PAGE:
The Center for Internet Security (CIS), outlines a gold standard for how companies all over the globe should secure their macOS devices in their Apple OS Benchmark. Achieving CIS compliance for macOS devices helps organizations to improve their overall cybersecurity posture—helping to prevent costly security breaches.
What is CIS compliance? What does it entail? And, how can your organization meet key CIS benchmarks for compliance?
Using a security configuration tool is a key strategy for achieving Mac compliance for CIS’ Apple OS benchmark. Here are a few ways you can meet CIS benchmarks:
CIS Compliance Assurance: Enforcing Software Updates
One of the custom security settings you can enforce is the implementation of the latest macOS software updates. Keeping Macs up to date with their latest software patches is key for eliminating potential vulnerabilities that attackers may otherwise exploit.
The Apple macOS 10.13 CIS benchmark document specifies these update installation criteria as scored metrics for their CIS compliance checks:
- Verify all Apple-provided software is current.
- Enable auto-updates.
- Enable app update installs.
- Enable system data files and security update installs.
- Enable macOS update installs.
By configuring Macs to employ these security settings, you can be one step closer to Mac compliance for CIS. Additionally, you can close security gaps by always staying up to date with the latest software patches.
CIS Compliance Assurance: Bluetooth Settings
Bluetooth devices can be incredibly convenient for adding communication headsets or wireless devices to your company’s macOS devices. However, leaving your Macs open to discovery for Bluetooth devices can cause issues such as incorrect device pairings—or worse, someone using it to track the device’s location or exploit it to gain control of data or voice channels.
CIS recommends turning off Bluetooth if no paired devices exist, and turning on the display of Bluetooth device status in the menu bar when it is on. This way, users can see which Bluetooth devices they’re connected to and avoid unwanted connections.
Another recommended security setting, though not one that is required for CIS compliance for macOS devices, is to make the device discoverable for Bluetooth only when the preference pane is open.
CIS Compliance Assurance: Screen Saver Controls
Inactivity controls are crucial for preventing unauthorized use of a computer mobile device. It’s all too easy for someone to walk over to an unattended Mac that the user forgot to lock and simply start going through confidential files and proprietary information. So, CIS compliance for macOS calls for a security setting where the inactivity window before engaging a screen saver that locks the Mac out from access is less than 20 minutes.
The shorter this interval, the better for both CIS compliance and your Mac’s security. Why use a screen saver instead of just locking the screen? This way, any proprietary information that may have been on display will be covered by the screen saver when the device is not in use.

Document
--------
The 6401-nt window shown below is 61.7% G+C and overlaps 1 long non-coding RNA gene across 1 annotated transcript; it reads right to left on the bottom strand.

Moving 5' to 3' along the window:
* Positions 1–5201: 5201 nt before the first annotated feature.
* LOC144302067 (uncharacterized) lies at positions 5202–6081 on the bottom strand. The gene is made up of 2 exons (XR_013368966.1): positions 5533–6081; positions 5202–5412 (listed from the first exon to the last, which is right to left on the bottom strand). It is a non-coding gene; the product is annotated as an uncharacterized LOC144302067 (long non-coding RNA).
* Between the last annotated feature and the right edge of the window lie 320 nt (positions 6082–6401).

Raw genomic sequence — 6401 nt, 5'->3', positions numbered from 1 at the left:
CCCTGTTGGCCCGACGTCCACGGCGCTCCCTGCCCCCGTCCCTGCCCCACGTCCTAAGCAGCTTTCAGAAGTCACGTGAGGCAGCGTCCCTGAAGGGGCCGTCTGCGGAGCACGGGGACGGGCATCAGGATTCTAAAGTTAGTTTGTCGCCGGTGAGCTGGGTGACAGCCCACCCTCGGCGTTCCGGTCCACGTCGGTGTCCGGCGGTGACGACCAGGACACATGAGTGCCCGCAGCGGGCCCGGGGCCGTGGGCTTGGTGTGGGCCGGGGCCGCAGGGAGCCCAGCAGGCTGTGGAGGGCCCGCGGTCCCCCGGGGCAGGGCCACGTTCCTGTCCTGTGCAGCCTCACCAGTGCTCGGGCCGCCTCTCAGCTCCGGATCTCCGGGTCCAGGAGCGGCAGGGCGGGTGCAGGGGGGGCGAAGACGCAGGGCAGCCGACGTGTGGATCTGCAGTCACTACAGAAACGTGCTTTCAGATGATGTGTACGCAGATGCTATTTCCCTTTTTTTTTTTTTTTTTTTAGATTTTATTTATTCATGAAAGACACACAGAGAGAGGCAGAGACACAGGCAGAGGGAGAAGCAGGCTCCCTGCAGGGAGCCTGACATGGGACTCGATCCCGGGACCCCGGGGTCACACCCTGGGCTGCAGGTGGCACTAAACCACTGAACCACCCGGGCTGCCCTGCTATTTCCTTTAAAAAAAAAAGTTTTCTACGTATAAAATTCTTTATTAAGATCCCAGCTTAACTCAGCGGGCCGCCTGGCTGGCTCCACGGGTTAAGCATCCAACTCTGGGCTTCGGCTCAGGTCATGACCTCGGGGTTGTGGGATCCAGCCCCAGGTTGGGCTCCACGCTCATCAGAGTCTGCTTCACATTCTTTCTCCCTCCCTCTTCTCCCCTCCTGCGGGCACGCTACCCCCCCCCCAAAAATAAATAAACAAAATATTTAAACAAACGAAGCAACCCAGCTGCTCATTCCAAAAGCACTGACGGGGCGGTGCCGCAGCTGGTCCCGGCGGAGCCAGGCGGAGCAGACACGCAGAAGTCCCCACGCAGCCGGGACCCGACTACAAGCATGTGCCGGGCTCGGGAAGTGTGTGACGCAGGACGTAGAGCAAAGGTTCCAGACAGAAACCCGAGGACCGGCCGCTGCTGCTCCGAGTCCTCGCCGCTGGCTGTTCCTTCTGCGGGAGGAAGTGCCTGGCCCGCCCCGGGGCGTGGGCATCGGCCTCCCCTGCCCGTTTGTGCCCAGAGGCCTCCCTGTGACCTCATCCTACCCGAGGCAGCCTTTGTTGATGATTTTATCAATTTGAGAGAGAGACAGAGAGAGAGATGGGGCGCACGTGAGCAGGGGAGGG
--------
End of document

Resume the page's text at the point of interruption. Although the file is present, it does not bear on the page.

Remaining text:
CIS Compliance Assurance: User Account Login Settings
A significant portion of CIS’ Apple OS Benchmark document is concerned with user accounts and how they’re accessed. Some of the key controls for user accounts that are scored under CIS compliance checks include:
- Displaying the login window with empty name and password fields.
- Disabling the “Show Hints” feature for passwords.
- Disabling guest account logins.
- Disabling the “allow guests to connect to shared folders” setting.
- Removing the guest home folder.
Having a blank username and password field at the login screen makes it harder for someone to hijack a locked macOS device, since the hijacker will now have to guess both a username and a password, instead of just a password.
Likewise, disabling the password hint feature makes it much harder for an illicit user to guess the password based on their knowledge of the subject. Also, some users may end up putting part (or all) of their actual password in the hint, making it too easy to guess the password.
Guest accounts let someone log into a computer with “basic” access without having to create an account or password. Malicious users can abuse this access to attempt privilege escalation attacks where they steal progressively higher account credentials through phishing attacks leveraging any insider info they may have discovered. Disabling guest accounts, along with eliminating guest folders and access to any shared folders, helps to prevent this scenario.
CIS Compliance Assurance: Disabling the Automatic Run of “Safe Files” in Safari
Safari, the default browser for macOS devices, has a setting that will automatically run or execute what it considers to be “safe” files. However, malicious actors have taken advantage of this setting to perform “drive-by” attacks against computer networks by creating malicious files that match ones in the “safe file” list. So, CIS compliance for Macs demands that this setting be disabled.
These are just a few of the security settings that are needed for CIS compliance on macOS devices.